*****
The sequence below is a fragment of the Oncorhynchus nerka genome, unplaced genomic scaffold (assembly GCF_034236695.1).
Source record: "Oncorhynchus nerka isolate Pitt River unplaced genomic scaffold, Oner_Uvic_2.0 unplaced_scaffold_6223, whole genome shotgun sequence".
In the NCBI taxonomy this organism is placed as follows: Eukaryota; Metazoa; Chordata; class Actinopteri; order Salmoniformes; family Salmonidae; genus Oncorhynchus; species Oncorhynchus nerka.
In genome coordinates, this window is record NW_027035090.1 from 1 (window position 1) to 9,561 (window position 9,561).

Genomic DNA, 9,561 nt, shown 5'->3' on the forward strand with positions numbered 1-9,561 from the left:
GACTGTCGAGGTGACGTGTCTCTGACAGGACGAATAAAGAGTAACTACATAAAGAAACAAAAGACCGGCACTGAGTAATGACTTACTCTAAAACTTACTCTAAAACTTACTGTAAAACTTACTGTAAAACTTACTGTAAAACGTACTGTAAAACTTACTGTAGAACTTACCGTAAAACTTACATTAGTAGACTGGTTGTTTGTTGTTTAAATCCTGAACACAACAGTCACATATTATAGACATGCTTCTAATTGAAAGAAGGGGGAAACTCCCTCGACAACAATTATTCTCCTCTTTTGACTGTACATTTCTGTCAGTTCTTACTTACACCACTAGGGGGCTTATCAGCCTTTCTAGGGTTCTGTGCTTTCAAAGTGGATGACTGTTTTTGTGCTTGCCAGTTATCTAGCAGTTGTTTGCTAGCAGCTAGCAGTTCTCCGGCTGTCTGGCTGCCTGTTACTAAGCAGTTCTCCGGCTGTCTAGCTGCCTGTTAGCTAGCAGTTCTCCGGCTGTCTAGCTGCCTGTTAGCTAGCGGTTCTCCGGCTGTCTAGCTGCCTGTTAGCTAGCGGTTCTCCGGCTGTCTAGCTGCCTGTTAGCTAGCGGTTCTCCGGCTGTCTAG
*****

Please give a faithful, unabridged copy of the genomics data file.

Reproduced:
The sequence below is a fragment of the Oncorhynchus nerka genome, unplaced genomic scaffold (assembly GCF_034236695.1).
Source record: "Oncorhynchus nerka isolate Pitt River unplaced genomic scaffold, Oner_Uvic_2.0 unplaced_scaffold_6223, whole genome shotgun sequence".
In the NCBI taxonomy this organism is placed as follows: Eukaryota; Metazoa; Chordata; class Actinopteri; order Salmoniformes; family Salmonidae; genus Oncorhynchus; species Oncorhynchus nerka.
In genome coordinates, this window is record NW_027035090.1 from 1 (window position 1) to 9,561 (window position 9,561).

Genomic DNA, 9,561 nt, shown 5'->3' on the forward strand with positions numbered 1-9,561 from the left:
GACTGTCGAGGTGACGTGTCTCTGACAGGACGAATAAAGAGTAACTACATAAAGAAACAAAAGACCGGCACTGAGTAATGACTTACTCTAAAACTTACTCTAAAACTTACTGTAAAACTTACTGTAAAACTTACTGTAAAACGTACTGTAAAACTTACTGTAGAACTTACCGTAAAACTTACATTAGTAGACTGGTTGTTTGTTGTTTAAATCCTGAACACAACAGTCACATATTATAGACATGCTTCTAATTGAAAGAAGGGGGAAACTCCCTCGACAACAATTATTCTCCTCTTTTGACTGTACATTTCTGTCAGTTCTTACTTACACCACTAGGGGGCTTATCAGCCTTTCTAGGGTTCTGTGCTTTCAAAGTGGATGACTGTTTTTGTGCTTGCCAGTTATCTAGCAGTTGTTTGCTAGCAGCTAGCAGTTCTCCGGCTGTCTGGCTGCCTGTTACTAAGCAGTTCTCCGGCTGTCTAGCTGCCTGTTAGCTAGCAGTTCTCCGGCTGTCTAGCTGCCTGTTAGCTAGCGGTTCTCCGGCTGTCTAGCTGCCTGTTAGCTAGCGGTTCTCCGGCTGTCTAGCTGCCTGTTAGCTAGCGGTTCTCCGGCTGTCTAG